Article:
Doors Close, Doors Open

April 28th, 2017 | Posted in Freelancing

After over 15 years and approximately 160 (mostly) monthly illustrations for a company that produces media for workplace subscription services, the illustration you see above is probably the last one. The main art director retired earlier this year, and now it’s been months since I have gotten a call from the company. I was sort of warned this might be coming by some of the people I usually worked with there… the new folks in charge want to move in a “different direction”. I’m sad to see it end because I loved working with the art department there, and it was a very long association. It doesn’t surprise me, though.

This is commonplace in the freelance world. Your work is inevitably tied to the art directors you illustrate for. When editorial or art department personnel change, the last thing they want to do is the same thing the last art department folks were doing. Everyone feels the need to reinvent the wheel. Sometimes it works and sometimes it doesn’t. It’s happened to me many times. I would do a lot of work for a certain client for a few years, then art directors change and it’s over.

This is why it’s important as a freelancer to keep pursuing new work and new clients. Nothing lasts forever. Sometimes the art director who moves on calls you again to do work for where ever they landed, but often they do not because they don’t want to be any more tied to a certain look than their replacements did. You just have to keep on knocking on doors until a new one opens. I’ve found that a new door is always waiting for you… you just have to keep on trying the knobs.


  1. Jack Myhervold says:

    I am sure many of the workers at companies like this have gotten great enjoyment from these imaginative and fun illustrations. It is sad when creative departments think they are being more sophisticated and intellectual when they bring down the level of unrestricted fun imagery. I have felt disappointed for years when I have seen magazines or movie advertising phase out the fun of illustrations. It would be great to see movie posters with the great Drew Struzan’s art or someone like the late Richard Amsel, and of course the comedy movie art of Jack Davis, Jack Rickard, occasionally Mort Drucker and others. I miss the great James Bond poster campaign’s with the artwork of Robert McGinnis. Years ago Time magazine had a weekly editorial style illustration by C.F. Payne and others that was my reason for subscribing. It was too fun to last of course. I think that there will be a revival of interest one day the same way vinyl has had some renewed fascination for a new generation. It goes in cycles.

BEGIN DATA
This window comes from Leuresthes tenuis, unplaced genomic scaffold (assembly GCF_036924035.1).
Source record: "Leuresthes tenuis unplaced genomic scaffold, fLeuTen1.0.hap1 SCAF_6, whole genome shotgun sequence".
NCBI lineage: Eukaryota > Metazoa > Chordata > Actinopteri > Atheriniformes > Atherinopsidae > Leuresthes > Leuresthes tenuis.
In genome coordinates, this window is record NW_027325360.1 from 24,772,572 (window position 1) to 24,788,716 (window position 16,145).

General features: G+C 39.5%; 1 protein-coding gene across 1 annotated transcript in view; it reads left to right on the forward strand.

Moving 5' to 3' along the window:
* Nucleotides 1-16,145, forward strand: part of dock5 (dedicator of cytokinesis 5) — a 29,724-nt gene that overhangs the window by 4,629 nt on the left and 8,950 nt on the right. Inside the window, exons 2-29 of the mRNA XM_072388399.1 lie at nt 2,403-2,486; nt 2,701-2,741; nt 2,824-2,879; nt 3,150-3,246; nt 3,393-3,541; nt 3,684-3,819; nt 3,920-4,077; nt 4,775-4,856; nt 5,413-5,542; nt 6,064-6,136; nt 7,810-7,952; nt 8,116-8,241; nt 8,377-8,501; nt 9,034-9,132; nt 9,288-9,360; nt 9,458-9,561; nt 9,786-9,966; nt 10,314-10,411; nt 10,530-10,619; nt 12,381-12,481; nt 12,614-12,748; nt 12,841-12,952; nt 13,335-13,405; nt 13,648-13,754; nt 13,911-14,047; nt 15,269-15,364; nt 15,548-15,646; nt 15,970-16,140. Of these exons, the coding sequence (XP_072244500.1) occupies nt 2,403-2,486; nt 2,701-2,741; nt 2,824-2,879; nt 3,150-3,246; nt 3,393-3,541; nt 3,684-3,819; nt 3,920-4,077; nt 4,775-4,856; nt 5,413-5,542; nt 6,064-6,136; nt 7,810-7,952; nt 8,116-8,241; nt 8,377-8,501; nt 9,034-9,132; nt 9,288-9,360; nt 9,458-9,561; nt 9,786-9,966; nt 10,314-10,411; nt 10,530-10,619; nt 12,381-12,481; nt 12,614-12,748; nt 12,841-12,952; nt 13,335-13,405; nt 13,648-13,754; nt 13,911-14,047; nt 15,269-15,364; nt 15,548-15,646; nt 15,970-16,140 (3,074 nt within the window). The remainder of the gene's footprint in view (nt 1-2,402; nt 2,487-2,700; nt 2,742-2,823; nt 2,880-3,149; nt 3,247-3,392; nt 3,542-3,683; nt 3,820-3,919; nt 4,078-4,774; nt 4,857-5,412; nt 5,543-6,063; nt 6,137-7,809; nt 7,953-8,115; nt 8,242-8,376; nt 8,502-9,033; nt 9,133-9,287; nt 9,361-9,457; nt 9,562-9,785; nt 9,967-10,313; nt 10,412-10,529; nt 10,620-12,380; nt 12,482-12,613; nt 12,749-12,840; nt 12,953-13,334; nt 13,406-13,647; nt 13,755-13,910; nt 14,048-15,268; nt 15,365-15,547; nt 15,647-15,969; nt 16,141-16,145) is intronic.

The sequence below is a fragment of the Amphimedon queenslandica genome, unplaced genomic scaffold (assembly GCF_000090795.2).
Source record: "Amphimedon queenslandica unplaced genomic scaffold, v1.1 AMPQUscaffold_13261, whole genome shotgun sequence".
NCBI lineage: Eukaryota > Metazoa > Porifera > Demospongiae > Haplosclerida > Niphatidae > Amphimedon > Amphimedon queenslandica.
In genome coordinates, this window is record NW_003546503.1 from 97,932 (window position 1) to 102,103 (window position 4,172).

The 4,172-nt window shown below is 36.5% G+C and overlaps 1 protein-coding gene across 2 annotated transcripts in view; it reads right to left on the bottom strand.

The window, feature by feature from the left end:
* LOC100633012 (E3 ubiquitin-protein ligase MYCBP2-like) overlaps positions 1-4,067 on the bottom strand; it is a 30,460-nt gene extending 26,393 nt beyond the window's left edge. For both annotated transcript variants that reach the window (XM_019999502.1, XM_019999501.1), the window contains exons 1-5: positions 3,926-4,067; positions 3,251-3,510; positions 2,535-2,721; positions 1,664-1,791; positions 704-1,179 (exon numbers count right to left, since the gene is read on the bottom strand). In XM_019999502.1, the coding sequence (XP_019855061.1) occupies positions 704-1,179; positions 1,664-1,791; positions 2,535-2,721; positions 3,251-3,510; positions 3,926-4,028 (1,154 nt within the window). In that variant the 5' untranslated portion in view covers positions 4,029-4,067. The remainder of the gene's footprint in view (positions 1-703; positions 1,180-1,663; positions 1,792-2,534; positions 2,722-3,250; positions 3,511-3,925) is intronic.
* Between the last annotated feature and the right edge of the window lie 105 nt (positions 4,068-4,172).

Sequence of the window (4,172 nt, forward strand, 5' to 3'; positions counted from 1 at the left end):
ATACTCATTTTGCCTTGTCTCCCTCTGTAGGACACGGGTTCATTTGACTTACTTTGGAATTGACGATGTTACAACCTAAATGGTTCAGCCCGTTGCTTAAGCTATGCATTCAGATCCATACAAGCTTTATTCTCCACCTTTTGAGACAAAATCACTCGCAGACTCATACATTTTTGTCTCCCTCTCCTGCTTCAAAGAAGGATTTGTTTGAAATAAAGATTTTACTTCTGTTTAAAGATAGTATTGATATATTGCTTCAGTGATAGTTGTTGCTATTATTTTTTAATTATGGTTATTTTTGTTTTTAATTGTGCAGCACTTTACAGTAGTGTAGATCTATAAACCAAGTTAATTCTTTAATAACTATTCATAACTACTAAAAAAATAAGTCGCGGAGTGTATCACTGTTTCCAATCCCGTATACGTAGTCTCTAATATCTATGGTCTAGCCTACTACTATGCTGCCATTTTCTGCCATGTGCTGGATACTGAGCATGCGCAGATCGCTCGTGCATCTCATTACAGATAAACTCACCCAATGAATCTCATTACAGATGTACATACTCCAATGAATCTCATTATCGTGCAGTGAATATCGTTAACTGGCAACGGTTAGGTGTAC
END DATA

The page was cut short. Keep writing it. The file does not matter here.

2. Edholm says:

    I talked with that art director the other day. Sad news. Never thought it would happen. 😢

  3. Roger says:

    This has actually been bouncing around in my head for the past few months. I have a client for whom I have regularly been producing art for the last 15 years or so. I’ve become very comfortable and settled with the number commissions I receive each and every month from them, and it keeps me busy in a way a part-time job might.
    If they were to suddenly stop, it would leave a huge void in my routine and have a significant impact on my income. I definitely need to better diversify my sources of illustration income.


New profile pic courtesy of my self-caricature for the Scott Maiko penned article “Gotcha! Mug Shots of Common (but Despicable) Criminals” from MAD 550

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